One Hand Clapping Review
Come on voice, don’t fail me now!
Available on: Steam/Consoles
Genre: Singing Platformer
No matter how great you were, most of us has sang before. Whether it was in private so nobody hears, karaoke since everyone will be terrible so embarrassment won’t longer long (well, unless you have friends that can sing well), or if you actually take lessons and in choir or aiming to become a singer. One the gaming front, it was really just limited to it being like karaoke where you’ll sing along the included lyrics and try to fill out the line indicating where your voice should roughly be. The one I had was honestly pretty fun. Though, what will you say if we got a new game that implements singing.
One Hand Clapping starts with you in a strange city shrouded in darkness. Based on the name, Silent City, you can guess this must be because everyone here doesn’t sing (I would say talk, but everyone in this universe seems to communicate by music) for some reason or another. Being a resident here, you have stayed silent until now. Fed up and wanting to belt out your best singing voice, you decide to give it a try on a deserted street. And it feels good. It even lights up the streetlights and powers up platformers that have long since gone out. However, the other shadowy residents are not having it. Before you could get injured, you are saved by a pink, motherly bird.
While these strange sentient shadows will pop up from time to time to try and make your life worse (probably because you weren’t supposed to go off and sing), you’ll mainly be going through the different areas that you’ll be exploring. Each area has its own unique set of puzzles and a character that you’ll make friends with and maybe even help solve a puzzle or two with you.
Of course, traveling through the various bright and colorful places will require some input from your voice. Every time you make a noise with your mouth, whether it be singing or talking, your character in the game will also sing. This is your greatest asset as it will power things around you and even bloom plants around you. Starting out, you really just need to sing, but it soon brings in more. You not only have to sing, but sing in different pitches to help you navigate through the area you’re currently in. Like you’ll be able to make temporary voice bridges where the height and incline/decline of it is dependent on your pitch when you’re drawing it (a low pitch has it at the lowest point and as you go up in pitch, the higher the bridge will be/go). Or even get your pitch so a flower blooms. Once you get used to it, they will then be used as a puzzle element like using the voice bridge to press switches that are required to open doors or knocking off fruit from trees.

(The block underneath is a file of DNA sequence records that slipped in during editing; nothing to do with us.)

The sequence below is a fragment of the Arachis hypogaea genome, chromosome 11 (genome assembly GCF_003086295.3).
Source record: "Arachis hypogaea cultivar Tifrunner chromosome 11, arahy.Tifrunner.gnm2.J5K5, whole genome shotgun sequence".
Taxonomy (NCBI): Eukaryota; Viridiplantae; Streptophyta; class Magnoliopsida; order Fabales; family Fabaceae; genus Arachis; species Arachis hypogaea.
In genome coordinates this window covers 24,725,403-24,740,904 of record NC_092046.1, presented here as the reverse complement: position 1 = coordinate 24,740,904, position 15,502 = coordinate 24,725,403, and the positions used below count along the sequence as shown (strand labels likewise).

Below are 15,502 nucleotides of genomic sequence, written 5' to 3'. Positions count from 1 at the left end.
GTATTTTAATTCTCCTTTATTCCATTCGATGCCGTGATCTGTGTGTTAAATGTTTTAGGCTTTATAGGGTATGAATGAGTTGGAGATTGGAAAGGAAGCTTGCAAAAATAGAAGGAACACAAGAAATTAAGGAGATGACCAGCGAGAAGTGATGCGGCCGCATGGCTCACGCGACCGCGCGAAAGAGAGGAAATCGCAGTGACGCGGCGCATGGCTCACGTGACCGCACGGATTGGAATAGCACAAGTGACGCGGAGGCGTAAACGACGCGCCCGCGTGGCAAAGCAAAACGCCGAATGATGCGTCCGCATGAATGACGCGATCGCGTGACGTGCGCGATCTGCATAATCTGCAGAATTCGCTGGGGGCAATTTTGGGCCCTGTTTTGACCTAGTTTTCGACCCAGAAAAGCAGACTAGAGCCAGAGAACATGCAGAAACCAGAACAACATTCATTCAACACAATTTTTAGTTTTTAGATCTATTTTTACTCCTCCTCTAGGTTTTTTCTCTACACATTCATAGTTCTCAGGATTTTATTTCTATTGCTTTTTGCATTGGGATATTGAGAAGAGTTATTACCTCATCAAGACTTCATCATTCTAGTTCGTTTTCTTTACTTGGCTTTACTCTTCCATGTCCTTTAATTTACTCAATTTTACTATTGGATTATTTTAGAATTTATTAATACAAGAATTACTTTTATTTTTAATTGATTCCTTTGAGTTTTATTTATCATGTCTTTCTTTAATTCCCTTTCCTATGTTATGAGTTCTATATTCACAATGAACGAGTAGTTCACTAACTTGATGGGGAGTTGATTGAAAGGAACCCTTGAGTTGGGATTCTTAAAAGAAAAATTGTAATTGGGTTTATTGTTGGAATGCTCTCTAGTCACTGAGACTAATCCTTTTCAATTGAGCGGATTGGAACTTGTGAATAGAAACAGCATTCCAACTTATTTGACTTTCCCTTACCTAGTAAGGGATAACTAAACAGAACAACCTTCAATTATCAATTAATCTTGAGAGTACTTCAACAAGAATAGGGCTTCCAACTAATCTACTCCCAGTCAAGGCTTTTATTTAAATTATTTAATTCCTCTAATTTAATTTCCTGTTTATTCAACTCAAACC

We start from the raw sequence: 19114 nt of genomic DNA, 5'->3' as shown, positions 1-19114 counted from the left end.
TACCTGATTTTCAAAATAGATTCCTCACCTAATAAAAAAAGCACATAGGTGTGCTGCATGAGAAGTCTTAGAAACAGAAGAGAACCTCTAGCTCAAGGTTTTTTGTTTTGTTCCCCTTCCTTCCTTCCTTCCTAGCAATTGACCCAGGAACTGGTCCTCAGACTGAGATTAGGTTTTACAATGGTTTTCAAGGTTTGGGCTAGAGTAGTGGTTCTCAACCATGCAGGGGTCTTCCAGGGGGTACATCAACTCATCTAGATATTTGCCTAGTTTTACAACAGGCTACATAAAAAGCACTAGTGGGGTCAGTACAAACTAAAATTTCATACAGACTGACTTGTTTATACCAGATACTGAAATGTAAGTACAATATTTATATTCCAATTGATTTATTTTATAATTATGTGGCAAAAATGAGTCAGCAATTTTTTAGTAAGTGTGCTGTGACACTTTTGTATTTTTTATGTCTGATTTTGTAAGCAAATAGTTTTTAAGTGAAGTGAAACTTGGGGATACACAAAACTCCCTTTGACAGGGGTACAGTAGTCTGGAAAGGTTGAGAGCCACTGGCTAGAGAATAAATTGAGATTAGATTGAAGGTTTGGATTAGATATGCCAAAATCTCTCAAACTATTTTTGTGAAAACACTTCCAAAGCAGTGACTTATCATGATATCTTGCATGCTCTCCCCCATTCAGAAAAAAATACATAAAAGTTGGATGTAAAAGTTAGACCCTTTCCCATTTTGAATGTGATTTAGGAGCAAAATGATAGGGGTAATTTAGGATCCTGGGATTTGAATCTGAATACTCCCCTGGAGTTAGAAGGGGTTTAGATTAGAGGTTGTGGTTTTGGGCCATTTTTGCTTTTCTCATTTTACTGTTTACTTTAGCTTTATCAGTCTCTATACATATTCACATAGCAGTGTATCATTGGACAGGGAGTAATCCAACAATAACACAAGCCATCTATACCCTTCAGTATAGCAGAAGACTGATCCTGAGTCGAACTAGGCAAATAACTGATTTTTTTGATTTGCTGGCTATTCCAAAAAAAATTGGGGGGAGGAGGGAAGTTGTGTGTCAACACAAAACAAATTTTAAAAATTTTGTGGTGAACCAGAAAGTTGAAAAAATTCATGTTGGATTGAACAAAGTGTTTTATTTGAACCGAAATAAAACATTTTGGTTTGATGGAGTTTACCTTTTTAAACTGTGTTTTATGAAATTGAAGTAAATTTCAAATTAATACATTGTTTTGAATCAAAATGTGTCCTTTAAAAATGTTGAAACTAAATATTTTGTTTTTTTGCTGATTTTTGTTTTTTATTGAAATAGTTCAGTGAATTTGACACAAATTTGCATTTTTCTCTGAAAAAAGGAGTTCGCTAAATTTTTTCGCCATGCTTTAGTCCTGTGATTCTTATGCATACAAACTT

And of course, as you continue through the game, it becomes more complicated as you’ll need to think a bit to figure out what you need to do and figure out your timing (both in when to change your pitch and your movement) so you can platform your way to the end of that puzzle successfully.
Though, for those of us that aren’t that great at singing, One Hand Clapping may end up being difficult. I certainly had my own difficulties while playing as it seems I have difficulty matching my pitch with the pitch that is needed for me to continue, especially the karaoke-like puzzle moments. Thankfully, there are settings to try and rectify this. If you find yourself not being able to match the default pitches, you can adjust your range yourself. Granted, you can still struggle, but you can try to find the range that works for you. You can also determine how sensitive the game is to your microphone, so if you notice background noise being picked up and ruining your puzzle solving, you can make sure it won’t pick it up. If you find yourself having trouble with puzzles that require you to match pitches, there is also an option to auto-solve your current puzzle so you can move on rather than just being stuck there.
One Hand Clapping is a pretty cool game. It’s certainly an interesting idea having puzzles and platforming centered around you singing and the developers really surprised me with the variety of puzzles. I probably won’t recommend this to those who don’t really sing and/or can’t really tell voice pitches and can’t really match it as you’ll probably get annoyed and frustrated at getting stuck at certain puzzles. I will definitely recommend this to singers and/or those that know their vocal ranges and how to achieve pitches that this game may require you to hit though, as this does seem like a good way to train while having some fun.